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I learned that clad can mean dressed, but I'm not sure the exact usage of it.

Normally I used to say

1. An old man, dressed up in old clothing, is standing there.
2. He dressed up well/neat
3. He dressed up in old clothing.

Can I use "clad" in all these sentences instead of "dressed up" like below?

1. An old man, clad in old clothing, is standing there.
2. He clad well/neat
3. He clad in old clothing.

I don't think clad fits well in all of these sentences. May be it fits well only in the first sentence. It doesn't fit in 2nd and 3rd sentences I guess. Am I correct?

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  • You are correct. They might work with "is clad", though. Mar 12 '14 at 2:34
  • @TylerJamesYoung You mean "He is clad well" works?
    – T2E
    Mar 12 '14 at 2:42
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    @T2E You are correct, only the first of your three examples works. Why that's the case fabulously represents just how convoluted this language really is. I'm hoping somebody comes along and explains it soon, because I kind of know, and it's making my head spin. In order to properly address it, I'd have to look up several terms I haven't used in 30 years. Mar 12 '14 at 2:59
  • It's not something I'd say, but it seems grammatically valid. Conversely, this is the only place on the whole internet where "he clad well" appears without some kind of "is" verb. Mar 12 '14 at 3:06
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    @T2E "He is clad well" is grammatically correct, but sounds terrible. Mar 12 '14 at 3:07
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Clad is a fossil, an archaic past and past participle form of the verb clothe, now generally replaced by clothed, and having the same sense.

Unlike dress, which may be used both transitively and intransitively, clothe may be used only as transitive verb: it requires a direct object, the person who is clothed.

Consequently, your first example, “an old man clad in old clothing”, is grammatical—here clad is the past participle, employed as an adjective. But your other examples are not grammatical. You must provide a direct object:

He clad himself well/neatly.
He clad himself in old clothing.

Clad as a participle is a strictly literary form. It is almost never heard in conversation, and is old-fashioned even in writing.

Clad as a finite verb is distinctly archaic; it should be used only if you are trying to sound mediaeval.

I advise you not to use either; use clothed instead, in formal contexts, or dressed in either formal or informal contexts.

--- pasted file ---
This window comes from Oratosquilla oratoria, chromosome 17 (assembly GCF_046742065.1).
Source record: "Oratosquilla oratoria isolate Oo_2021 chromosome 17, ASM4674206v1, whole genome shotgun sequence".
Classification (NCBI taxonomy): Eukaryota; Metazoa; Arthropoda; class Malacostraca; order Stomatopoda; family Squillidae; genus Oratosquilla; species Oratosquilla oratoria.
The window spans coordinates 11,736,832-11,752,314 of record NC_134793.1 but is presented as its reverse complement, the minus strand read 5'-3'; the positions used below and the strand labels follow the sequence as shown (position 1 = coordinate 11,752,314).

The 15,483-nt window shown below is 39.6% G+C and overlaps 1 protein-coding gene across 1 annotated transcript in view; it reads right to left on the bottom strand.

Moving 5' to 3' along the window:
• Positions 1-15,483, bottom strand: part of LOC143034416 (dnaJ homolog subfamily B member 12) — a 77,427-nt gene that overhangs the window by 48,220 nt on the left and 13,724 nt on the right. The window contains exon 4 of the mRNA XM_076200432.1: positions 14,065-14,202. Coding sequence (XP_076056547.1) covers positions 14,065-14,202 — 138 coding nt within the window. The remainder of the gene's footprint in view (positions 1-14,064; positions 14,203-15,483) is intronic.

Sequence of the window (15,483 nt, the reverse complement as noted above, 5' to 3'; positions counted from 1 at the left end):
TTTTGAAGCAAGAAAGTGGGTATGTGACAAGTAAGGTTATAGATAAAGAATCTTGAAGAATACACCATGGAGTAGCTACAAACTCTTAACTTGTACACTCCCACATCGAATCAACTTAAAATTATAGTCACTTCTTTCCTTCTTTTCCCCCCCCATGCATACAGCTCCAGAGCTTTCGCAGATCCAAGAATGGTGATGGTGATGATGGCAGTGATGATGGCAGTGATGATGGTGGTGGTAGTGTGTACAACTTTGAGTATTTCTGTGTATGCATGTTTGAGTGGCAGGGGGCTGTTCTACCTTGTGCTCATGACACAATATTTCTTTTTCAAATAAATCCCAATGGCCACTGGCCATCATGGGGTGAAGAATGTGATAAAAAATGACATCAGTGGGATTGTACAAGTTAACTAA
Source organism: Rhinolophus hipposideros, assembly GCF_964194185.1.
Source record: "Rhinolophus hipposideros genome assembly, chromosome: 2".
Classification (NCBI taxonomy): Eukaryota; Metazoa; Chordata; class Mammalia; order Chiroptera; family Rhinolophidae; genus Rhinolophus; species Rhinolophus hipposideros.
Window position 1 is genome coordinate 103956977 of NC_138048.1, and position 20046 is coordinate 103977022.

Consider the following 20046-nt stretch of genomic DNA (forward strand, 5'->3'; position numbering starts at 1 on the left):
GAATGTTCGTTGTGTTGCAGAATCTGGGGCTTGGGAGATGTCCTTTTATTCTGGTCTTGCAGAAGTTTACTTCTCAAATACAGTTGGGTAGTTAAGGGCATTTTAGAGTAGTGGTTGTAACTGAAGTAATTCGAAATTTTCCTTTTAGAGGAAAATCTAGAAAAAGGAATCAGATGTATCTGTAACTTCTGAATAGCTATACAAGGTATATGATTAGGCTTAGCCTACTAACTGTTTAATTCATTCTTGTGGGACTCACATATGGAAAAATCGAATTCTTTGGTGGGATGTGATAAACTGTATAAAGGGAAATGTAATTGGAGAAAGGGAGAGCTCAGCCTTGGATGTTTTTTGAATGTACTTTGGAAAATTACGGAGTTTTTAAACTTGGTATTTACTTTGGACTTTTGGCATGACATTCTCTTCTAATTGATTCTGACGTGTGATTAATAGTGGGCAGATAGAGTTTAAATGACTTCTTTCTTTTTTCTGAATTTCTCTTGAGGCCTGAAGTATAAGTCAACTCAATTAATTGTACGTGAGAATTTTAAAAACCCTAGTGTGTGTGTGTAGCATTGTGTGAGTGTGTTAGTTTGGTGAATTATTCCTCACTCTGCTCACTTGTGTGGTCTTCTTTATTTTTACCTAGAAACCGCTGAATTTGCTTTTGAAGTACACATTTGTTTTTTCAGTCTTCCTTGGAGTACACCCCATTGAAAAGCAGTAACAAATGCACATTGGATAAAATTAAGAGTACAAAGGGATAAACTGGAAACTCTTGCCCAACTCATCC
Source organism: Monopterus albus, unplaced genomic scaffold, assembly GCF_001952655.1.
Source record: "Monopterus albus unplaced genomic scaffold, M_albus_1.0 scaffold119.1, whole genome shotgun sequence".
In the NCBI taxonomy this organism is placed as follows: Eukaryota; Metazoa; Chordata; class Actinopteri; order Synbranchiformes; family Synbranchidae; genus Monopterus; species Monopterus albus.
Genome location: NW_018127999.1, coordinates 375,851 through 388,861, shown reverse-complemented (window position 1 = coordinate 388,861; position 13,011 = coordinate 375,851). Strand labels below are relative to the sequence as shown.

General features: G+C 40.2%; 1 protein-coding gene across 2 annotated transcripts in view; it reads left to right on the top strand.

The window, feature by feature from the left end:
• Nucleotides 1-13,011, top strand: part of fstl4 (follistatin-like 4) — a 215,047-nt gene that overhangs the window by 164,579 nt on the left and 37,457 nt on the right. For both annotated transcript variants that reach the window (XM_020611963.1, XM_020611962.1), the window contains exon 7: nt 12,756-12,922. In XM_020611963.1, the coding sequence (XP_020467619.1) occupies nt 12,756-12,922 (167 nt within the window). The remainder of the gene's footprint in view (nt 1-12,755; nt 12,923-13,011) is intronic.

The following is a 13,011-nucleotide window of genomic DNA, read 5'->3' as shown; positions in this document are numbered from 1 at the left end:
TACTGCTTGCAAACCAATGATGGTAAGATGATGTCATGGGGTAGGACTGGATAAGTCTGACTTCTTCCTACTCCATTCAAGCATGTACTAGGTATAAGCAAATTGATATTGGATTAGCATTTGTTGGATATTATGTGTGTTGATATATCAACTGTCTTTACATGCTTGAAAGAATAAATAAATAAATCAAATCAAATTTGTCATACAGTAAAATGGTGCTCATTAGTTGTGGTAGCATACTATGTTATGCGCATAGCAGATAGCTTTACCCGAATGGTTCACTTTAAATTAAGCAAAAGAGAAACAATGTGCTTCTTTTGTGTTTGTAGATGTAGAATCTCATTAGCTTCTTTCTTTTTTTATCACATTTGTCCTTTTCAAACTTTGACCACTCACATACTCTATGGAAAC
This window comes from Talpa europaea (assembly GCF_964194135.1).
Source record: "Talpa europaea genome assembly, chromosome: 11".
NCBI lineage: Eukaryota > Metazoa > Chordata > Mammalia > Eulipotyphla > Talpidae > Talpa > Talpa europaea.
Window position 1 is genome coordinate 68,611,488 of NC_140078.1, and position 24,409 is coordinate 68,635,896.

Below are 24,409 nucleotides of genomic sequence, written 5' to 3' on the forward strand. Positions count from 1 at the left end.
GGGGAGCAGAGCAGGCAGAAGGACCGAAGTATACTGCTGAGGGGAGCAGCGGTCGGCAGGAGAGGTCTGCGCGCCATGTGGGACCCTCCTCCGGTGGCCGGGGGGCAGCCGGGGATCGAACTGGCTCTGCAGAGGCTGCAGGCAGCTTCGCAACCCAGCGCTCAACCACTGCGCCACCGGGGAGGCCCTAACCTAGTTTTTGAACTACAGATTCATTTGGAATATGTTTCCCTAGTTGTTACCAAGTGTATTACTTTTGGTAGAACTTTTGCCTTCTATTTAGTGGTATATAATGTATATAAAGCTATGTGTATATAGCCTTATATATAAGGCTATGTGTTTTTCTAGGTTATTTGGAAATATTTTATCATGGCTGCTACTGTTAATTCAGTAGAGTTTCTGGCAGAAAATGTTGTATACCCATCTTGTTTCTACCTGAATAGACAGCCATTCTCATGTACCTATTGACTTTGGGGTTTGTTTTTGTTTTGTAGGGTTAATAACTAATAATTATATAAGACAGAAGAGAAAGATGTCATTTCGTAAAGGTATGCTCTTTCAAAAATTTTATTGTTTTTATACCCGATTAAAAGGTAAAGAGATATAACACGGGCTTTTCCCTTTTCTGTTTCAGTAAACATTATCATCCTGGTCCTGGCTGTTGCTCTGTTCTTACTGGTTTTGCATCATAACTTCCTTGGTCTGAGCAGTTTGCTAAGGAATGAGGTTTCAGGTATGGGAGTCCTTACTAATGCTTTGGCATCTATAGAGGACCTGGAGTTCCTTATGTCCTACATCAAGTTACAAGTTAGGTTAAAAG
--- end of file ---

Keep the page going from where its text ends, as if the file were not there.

Do not, however, use dress up as you do in your examples. This is used in only two senses:

To dress in more formal attire than usual: She always dresses up to go to the theatre.
With as, to disguise oneself in clothing: She dressed up as a Klingon for the costume party.


Since the matter has been raised in the comments, I may mention that clad, as both participle and finite verb, is much more widely known than it is used because it is a very popular word among historical novelists and writers of fantasy. For instance, the folk hero Robin Hood and his Merry Men are almost inevitably described as “clad in Kendal green”. (Not one reader in twenty knows what Kendal green is, but it doesn’t matter.)

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  • Woo-Hoo! How did I know it was going to be you?!? +1 BTW, Kendall is a family first name :) Mar 12 '14 at 5:11
  • I would not accept "He clad himself neatly" to mean: He dressed neatly. in contemporary English with perhaps an exception for poetic license. It is much more used as a past particle.
    – Lambie
    Oct 1 '19 at 23:08
  • Lincoln green, surely? Oct 31 at 8:58
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Well answered above. A couple of points on how it is more often used.

You are more likley to hear someone described as "He is well clad" than "He clad himself well" - it is neater and shorter.

More common is a technical use for e.g. the cladding of a building, or pipework, or whatever - a surface covering. But this usually leads to it being described as "cladded" rather than just "clad"

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